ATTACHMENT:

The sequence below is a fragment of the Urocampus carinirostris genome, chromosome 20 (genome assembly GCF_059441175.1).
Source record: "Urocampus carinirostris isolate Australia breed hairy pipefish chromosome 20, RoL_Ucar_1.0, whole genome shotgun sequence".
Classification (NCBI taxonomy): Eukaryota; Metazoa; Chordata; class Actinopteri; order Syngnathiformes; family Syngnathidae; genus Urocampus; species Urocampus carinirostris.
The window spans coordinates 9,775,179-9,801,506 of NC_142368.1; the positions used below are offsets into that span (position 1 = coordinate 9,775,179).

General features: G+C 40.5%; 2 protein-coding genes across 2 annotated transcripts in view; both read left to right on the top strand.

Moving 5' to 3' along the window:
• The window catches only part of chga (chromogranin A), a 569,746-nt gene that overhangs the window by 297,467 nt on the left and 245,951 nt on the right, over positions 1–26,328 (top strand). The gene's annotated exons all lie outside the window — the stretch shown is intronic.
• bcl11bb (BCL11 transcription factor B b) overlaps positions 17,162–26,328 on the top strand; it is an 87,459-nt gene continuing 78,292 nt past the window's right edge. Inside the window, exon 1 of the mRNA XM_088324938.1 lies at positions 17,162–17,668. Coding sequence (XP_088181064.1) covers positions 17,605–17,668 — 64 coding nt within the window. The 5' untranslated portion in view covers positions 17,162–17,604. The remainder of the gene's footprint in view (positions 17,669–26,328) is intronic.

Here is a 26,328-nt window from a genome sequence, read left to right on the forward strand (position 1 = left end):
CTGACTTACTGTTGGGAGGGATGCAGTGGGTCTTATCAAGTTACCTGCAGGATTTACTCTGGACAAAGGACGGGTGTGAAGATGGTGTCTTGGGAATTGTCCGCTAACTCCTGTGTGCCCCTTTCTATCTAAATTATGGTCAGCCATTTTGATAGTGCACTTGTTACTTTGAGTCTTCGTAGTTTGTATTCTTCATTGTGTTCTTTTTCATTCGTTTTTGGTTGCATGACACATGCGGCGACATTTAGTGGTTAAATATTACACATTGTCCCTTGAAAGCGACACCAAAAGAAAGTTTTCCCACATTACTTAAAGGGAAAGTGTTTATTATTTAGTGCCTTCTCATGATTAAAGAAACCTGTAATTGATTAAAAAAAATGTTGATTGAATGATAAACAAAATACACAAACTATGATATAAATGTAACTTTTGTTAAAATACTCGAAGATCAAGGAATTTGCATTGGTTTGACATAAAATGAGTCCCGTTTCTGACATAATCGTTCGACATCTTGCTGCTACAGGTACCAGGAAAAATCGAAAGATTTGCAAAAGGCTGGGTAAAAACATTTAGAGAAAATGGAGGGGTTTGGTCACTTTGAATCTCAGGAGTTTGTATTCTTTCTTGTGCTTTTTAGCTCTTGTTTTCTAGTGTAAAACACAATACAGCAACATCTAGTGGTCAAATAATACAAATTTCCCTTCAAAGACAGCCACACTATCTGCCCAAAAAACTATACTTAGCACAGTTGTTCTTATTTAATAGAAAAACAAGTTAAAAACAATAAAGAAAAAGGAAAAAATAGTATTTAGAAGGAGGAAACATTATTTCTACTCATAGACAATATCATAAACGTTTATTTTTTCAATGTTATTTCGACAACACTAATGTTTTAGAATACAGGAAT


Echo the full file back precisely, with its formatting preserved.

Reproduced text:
The sequence below is a fragment of the Urocampus carinirostris genome, chromosome 20 (genome assembly GCF_059441175.1).
Source record: "Urocampus carinirostris isolate Australia breed hairy pipefish chromosome 20, RoL_Ucar_1.0, whole genome shotgun sequence".
Classification (NCBI taxonomy): Eukaryota; Metazoa; Chordata; class Actinopteri; order Syngnathiformes; family Syngnathidae; genus Urocampus; species Urocampus carinirostris.
The window spans coordinates 9,775,179-9,801,506 of NC_142368.1; the positions used below are offsets into that span (position 1 = coordinate 9,775,179).

General features: G+C 40.5%; 2 protein-coding genes across 2 annotated transcripts in view; both read left to right on the top strand.

Moving 5' to 3' along the window:
• The window catches only part of chga (chromogranin A), a 569,746-nt gene that overhangs the window by 297,467 nt on the left and 245,951 nt on the right, over positions 1–26,328 (top strand). The gene's annotated exons all lie outside the window — the stretch shown is intronic.
• bcl11bb (BCL11 transcription factor B b) overlaps positions 17,162–26,328 on the top strand; it is an 87,459-nt gene continuing 78,292 nt past the window's right edge. Inside the window, exon 1 of the mRNA XM_088324938.1 lies at positions 17,162–17,668. Coding sequence (XP_088181064.1) covers positions 17,605–17,668 — 64 coding nt within the window. The 5' untranslated portion in view covers positions 17,162–17,604. The remainder of the gene's footprint in view (positions 17,669–26,328) is intronic.

Here is a 26,328-nt window from a genome sequence, read left to right on the forward strand (position 1 = left end):
CTGACTTACTGTTGGGAGGGATGCAGTGGGTCTTATCAAGTTACCTGCAGGATTTACTCTGGACAAAGGACGGGTGTGAAGATGGTGTCTTGGGAATTGTCCGCTAACTCCTGTGTGCCCCTTTCTATCTAAATTATGGTCAGCCATTTTGATAGTGCACTTGTTACTTTGAGTCTTCGTAGTTTGTATTCTTCATTGTGTTCTTTTTCATTCGTTTTTGGTTGCATGACACATGCGGCGACATTTAGTGGTTAAATATTACACATTGTCCCTTGAAAGCGACACCAAAAGAAAGTTTTCCCACATTACTTAAAGGGAAAGTGTTTATTATTTAGTGCCTTCTCATGATTAAAGAAACCTGTAATTGATTAAAAAAAATGTTGATTGAATGATAAACAAAATACACAAACTATGATATAAATGTAACTTTTGTTAAAATACTCGAAGATCAAGGAATTTGCATTGGTTTGACATAAAATGAGTCCCGTTTCTGACATAATCGTTCGACATCTTGCTGCTACAGGTACCAGGAAAAATCGAAAGATTTGCAAAAGGCTGGGTAAAAACATTTAGAGAAAATGGAGGGGTTTGGTCACTTTGAATCTCAGGAGTTTGTATTCTTTCTTGTGCTTTTTAGCTCTTGTTTTCTAGTGTAAAACACAATACAGCAACATCTAGTGGTCAAATAATACAAATTTCCCTTCAAAGACAGCCACACTATCTGCCCAAAAAACTATACTTAGCACAGTTGTTCTTATTTAATAGAAAAACAAGTTAAAAACAATAAAGAAAAAGGAAAAAATAGTATTTAGAAGGAGGAAACATTATTTCTACTCATAGACAATATCATAAACGTTTATTTTTTCAATGTTATTTCGACAACACTAATGTTTTAGAATACAGGAAT